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Eugenie Fisher Olsen, 1LT

How could have the affable college student, Eugenie, imagine that a sociology course would change the course of her life?  Rather than accept a plum teaching position upon graduation, Eugenie enlisted in the pioneering occupational therapy program of the US Army's Women’s Medical Specialist Corps, largely intended to treat injured veterans of the Korean War. Olsen’s interview reflects on the social mores of American military and civil society during the 1950s - its possibilities and its limitations.

Growing up in the Bronx, New York, during the Depression, Eugenie enrolled in City College in New York and chose to study what was considered one of the few careers appropriate for women: teaching. One highlight was conversing with Eleanor Roosevelt, whom Eugenie had invited to speak to the college about UNICEF.

Because Eugenie’s sociology project required an internship, she chose to volunteer at the veteran’s hospital in Bronx. Her advisor encouraged her to apply to the Women’s Army Specialist Corps which had embarked on a program to train occupational and physical therapists.

With a sense of adventure and with a desire to help injured veterans, Eugenie set off to the first phase of training as an occupational therapist through a nine-month course at Fort Sam Houston in San Antonio, Texas. Taught by competent instructors, courses ranged from anatomy to crafts. The latter was essential to OTs at the time since their role then was to treat the upper extremities. (e.g. leather lacing for finger dexterity, weaving for shoulder extension).

There was a great esprit de corps and Eugenie marveled at meeting Americans from different backgrounds, such as those who had grown up on farms. Not leaving a stone unturned, the colonel in charge advised the ladies to check with him about the marital status of male medical personnel if in question. The young women also enjoyed their uniforms, especially the dress white one designed in Paris, and they still cherish their yearbook, “To the Winds March.”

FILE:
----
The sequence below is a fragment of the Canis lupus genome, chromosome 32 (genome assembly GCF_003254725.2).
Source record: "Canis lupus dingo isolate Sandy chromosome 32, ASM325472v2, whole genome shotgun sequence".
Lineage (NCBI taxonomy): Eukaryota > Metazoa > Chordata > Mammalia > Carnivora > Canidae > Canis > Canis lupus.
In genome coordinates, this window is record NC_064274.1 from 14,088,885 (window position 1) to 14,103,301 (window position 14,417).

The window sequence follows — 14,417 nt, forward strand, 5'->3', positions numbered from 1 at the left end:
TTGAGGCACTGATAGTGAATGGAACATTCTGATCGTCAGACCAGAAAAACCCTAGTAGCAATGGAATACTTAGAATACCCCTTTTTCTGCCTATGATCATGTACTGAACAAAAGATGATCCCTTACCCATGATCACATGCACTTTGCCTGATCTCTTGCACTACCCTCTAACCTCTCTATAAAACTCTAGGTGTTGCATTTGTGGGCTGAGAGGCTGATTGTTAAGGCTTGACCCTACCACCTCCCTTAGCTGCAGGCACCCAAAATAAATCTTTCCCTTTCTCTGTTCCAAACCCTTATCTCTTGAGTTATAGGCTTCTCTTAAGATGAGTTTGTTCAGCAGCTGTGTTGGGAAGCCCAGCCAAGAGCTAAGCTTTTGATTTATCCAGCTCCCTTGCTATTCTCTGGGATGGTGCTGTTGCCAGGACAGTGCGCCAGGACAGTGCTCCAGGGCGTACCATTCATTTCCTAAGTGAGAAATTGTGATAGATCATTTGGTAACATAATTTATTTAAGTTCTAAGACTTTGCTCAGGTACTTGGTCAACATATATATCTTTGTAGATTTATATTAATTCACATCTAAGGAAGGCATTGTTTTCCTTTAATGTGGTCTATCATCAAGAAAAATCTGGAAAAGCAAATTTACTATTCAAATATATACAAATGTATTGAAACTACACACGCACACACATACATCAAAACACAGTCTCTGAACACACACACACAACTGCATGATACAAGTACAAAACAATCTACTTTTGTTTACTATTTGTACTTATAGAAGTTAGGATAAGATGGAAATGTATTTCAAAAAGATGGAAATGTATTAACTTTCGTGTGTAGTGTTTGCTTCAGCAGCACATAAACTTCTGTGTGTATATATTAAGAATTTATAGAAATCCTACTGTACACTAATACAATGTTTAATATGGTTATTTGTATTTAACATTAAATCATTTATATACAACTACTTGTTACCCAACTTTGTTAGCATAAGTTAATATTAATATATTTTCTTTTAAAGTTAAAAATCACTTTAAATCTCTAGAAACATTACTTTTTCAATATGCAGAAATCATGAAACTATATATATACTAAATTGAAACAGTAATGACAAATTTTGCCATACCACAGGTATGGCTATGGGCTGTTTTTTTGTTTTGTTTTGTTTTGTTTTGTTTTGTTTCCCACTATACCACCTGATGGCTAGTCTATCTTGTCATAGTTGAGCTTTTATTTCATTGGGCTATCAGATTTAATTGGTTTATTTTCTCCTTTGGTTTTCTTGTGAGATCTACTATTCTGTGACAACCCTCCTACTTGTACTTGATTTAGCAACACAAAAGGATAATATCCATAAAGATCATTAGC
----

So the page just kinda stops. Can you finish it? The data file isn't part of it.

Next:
After Eugenie and her friends hitched a military plane ride to Hawaii, she was sent to Walter Reed Hospital in Washington, DC for clinical affiliation. Having passed her OTR [Occupational Therapy Registered] exam and national service exam, she was promoted to 1st lieutenant and thus began her nine-month practical training.

In contrast to the opportunities that existed in the women’s corps, the shadow of racism was not far from the hospital. Eugenie describes the group’s outing to a restaurant in Virginia where their Black friend, dressed in uniform, was asked to sit in the back room. The group found their way to “fix’ this.

Next 1LT Fisher [Olsen] was assigned to a large hospital in Denver, the Fitzsimons Army Hospital. There she worked with tuberculosis, psychiatric and injured patients in varied ways, such as teaching amputated patients to use the prosthetic hook. She also began to do speech therapy and thus discovered her true métier. In Denver, she was also part of the Army Reserve Medical Unit’s MASH after active duty. It was at Fitzsimons Hospital where she met the man whom she later married, Captain Ralph Olsen, M.D.

 After living briefly back home in the Bronx, where she served as a “circulating nurse” in a reserve unit, she and Olsen decided to marry. The couple decided to continue their service – this time in France, an ideal destination for the Francophiles. Olsen was a pediatric doctor at the military hospital in La Chapelle-Saint-Mesmin and Eugenie served as a speech clinician in the Pediatric Department.

Unfortunately, due to Army regulations at the time, the birth of their first child, required that Eugenie resign from the Army, thus ending her military service.

Regardless, she pursued an MA in Speech Pathology and developed her career.  Eugenie and her husband, now Col. Olsen, raised two daughters and two sons; the latter served as colonels in the Army, too.

Eugenie’s understanding of a Citizen Soldier is that of the consummate professional. One who volunteers to serve rather than being compelled devotes him or herself to grow professionally. Thus the US has a stronger and better trained force.